|Appears in Collections:||Faculty of Social Sciences Journal Articles|
|Peer Review Status:||Refereed|
|Title:||A parting of the ways? The diverging nature of mental health social work in the light of the new Acts in Scotland, and in England and Wales|
mental health law
|Citation:||Mackay K (2012) A parting of the ways? The diverging nature of mental health social work in the light of the new Acts in Scotland, and in England and Wales, Journal of Social Work, 12 (2), pp. 179-193.|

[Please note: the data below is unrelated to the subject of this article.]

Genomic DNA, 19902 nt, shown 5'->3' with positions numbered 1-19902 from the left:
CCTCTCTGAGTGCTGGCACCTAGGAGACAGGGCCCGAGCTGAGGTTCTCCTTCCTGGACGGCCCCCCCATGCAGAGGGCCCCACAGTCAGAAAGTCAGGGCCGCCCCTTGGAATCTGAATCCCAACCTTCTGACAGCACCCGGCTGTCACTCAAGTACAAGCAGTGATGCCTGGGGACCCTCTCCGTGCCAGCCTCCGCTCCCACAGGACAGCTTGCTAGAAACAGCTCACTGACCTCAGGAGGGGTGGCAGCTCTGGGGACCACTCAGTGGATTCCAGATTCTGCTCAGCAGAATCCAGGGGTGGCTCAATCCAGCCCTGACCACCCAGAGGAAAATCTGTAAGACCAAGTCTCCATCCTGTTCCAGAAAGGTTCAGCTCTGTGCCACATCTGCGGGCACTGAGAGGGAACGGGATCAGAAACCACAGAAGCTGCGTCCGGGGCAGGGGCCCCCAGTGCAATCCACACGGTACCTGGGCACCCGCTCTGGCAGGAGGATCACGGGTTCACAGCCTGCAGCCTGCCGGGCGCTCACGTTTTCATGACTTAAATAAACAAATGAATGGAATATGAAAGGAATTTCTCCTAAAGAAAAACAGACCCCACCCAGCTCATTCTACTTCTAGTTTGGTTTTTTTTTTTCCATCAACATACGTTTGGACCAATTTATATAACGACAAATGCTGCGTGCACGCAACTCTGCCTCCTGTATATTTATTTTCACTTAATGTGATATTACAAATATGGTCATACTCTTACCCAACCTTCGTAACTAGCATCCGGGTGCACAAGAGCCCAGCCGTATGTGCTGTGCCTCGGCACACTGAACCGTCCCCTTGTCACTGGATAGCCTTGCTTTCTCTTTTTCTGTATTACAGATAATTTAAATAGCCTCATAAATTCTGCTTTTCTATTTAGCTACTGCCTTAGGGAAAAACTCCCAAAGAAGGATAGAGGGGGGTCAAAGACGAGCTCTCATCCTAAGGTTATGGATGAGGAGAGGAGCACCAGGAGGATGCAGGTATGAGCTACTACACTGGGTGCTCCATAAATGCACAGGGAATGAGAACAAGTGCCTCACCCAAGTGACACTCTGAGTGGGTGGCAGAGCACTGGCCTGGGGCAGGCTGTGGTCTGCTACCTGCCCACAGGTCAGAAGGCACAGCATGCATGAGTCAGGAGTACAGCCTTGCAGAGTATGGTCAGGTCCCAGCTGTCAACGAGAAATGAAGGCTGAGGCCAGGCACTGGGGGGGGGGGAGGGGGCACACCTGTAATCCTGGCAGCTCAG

|Abstract:||Summary: This article uses the concept of citizenship to explore the recent mental health statutes within England and Wales and within Scotland. It argues that differences in the content, and practice context, herald a parting of the ways in mental health social work in the United Kingdom. Findings: The author focuses on three key differences: the reciprocity principle, the grounds for compulsory treatment and the place of social work within compulsory intervention to demonstrate how the statutes have led to more limited legal, procedural and social rights in England and Wales than in Scotland. The result for social work is that the practice context created in England and Wales may become more risk averse and that social work services may have a more residual role within statutory mental health work. The differences described in this article may also reflect increasing post-devolution divergence in the provision of social work services across the four countries that make up the United Kingdom. Applications: Further research is needed to explore if these divergences, within mental health law and policy, are in practice supporting or limiting citizenship.|
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